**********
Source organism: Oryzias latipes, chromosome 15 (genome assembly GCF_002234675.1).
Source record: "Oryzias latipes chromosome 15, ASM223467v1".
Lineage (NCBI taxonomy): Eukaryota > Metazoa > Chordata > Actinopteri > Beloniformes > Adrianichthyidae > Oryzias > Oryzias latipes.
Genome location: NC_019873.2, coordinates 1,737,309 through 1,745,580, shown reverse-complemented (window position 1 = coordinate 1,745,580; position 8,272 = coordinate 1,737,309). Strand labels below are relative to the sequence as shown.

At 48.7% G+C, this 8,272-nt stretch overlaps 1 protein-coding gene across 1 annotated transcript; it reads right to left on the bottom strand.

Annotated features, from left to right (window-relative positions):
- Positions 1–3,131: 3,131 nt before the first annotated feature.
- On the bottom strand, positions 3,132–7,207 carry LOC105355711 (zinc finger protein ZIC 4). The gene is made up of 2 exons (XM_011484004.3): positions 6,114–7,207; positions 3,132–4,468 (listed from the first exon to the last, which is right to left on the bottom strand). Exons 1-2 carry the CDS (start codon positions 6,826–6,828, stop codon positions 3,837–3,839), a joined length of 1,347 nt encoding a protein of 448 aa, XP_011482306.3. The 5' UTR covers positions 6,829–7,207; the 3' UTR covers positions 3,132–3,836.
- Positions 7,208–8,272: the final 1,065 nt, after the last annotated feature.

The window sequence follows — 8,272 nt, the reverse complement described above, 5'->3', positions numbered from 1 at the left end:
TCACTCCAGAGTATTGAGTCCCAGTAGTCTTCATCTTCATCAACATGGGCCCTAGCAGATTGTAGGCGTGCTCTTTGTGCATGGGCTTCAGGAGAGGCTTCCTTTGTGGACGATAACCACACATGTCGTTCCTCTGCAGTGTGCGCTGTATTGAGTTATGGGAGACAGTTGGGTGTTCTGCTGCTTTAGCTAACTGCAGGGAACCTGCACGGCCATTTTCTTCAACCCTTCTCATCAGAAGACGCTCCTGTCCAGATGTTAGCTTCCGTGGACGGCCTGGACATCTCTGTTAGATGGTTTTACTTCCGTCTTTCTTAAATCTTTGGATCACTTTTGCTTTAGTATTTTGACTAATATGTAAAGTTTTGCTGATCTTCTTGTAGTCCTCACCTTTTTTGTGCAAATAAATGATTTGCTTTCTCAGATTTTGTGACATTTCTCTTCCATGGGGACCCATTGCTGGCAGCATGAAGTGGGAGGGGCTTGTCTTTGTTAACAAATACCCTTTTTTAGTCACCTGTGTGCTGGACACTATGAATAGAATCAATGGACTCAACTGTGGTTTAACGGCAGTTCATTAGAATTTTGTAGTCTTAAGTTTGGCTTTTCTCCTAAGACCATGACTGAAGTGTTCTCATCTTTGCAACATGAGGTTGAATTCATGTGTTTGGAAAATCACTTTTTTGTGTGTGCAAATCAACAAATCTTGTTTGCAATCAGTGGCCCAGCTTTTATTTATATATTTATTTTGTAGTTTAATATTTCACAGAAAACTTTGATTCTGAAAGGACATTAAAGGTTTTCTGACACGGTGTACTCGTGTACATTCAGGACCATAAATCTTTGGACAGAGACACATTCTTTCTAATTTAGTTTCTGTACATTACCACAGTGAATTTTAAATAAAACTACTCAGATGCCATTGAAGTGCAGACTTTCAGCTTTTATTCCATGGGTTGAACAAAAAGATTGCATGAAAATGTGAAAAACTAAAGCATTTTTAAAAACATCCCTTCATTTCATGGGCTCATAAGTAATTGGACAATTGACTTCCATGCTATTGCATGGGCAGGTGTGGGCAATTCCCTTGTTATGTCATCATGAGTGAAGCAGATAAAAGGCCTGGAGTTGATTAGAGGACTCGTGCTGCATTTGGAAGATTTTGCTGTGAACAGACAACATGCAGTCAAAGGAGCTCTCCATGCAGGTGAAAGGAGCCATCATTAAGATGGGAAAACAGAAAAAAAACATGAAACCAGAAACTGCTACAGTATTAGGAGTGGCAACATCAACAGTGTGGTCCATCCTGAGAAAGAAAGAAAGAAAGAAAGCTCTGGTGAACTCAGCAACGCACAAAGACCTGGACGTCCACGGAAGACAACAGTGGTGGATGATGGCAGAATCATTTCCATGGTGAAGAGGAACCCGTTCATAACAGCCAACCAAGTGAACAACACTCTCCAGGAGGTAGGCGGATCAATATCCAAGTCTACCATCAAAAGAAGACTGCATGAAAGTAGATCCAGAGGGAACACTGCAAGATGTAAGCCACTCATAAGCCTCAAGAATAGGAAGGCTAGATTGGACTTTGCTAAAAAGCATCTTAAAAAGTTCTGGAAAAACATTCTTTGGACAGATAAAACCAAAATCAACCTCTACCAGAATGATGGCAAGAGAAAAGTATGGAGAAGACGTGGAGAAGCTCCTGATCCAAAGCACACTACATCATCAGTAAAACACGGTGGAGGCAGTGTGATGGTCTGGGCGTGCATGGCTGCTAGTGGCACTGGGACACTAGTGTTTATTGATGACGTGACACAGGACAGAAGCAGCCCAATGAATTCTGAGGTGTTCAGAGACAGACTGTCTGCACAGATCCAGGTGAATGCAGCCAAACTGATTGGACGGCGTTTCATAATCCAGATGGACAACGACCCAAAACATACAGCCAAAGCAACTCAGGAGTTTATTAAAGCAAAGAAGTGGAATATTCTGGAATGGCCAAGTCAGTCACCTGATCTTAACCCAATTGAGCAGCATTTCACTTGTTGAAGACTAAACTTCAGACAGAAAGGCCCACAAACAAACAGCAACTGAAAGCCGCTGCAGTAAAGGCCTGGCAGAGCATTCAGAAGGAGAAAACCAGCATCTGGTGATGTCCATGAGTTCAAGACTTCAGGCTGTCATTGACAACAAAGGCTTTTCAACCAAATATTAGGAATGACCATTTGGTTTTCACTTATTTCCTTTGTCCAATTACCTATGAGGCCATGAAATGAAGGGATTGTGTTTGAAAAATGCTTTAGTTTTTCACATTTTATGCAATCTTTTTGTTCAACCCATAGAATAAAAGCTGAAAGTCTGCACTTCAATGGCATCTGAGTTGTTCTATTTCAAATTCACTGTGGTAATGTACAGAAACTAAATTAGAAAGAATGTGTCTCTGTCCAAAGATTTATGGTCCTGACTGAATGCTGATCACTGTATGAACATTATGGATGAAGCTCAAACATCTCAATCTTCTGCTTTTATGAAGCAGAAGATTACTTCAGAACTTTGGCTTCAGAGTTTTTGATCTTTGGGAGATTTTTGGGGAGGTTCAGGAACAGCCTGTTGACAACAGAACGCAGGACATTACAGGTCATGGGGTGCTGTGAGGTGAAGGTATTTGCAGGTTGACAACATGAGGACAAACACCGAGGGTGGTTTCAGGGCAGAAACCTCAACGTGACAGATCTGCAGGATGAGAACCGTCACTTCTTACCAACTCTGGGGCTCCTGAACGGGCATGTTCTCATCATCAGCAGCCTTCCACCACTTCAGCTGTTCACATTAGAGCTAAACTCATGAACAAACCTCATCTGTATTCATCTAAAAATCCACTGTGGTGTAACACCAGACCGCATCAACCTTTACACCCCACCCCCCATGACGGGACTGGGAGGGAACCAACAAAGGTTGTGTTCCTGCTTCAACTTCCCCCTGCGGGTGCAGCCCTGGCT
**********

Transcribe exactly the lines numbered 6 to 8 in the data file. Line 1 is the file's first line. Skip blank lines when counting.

Annotated features, from left to right (window-relative positions):
- Positions 1–3,131: 3,131 nt before the first annotated feature.
- On the bottom strand, positions 3,132–7,207 carry LOC105355711 (zinc finger protein ZIC 4). The gene is made up of 2 exons (XM_011484004.3): positions 6,114–7,207; positions 3,132–4,468 (listed from the first exon to the last, which is right to left on the bottom strand). Exons 1-2 carry the CDS (start codon positions 6,826–6,828, stop codon positions 3,837–3,839), a joined length of 1,347 nt encoding a protein of 448 aa, XP_011482306.3. The 5' UTR covers positions 6,829–7,207; the 3' UTR covers positions 3,132–3,836.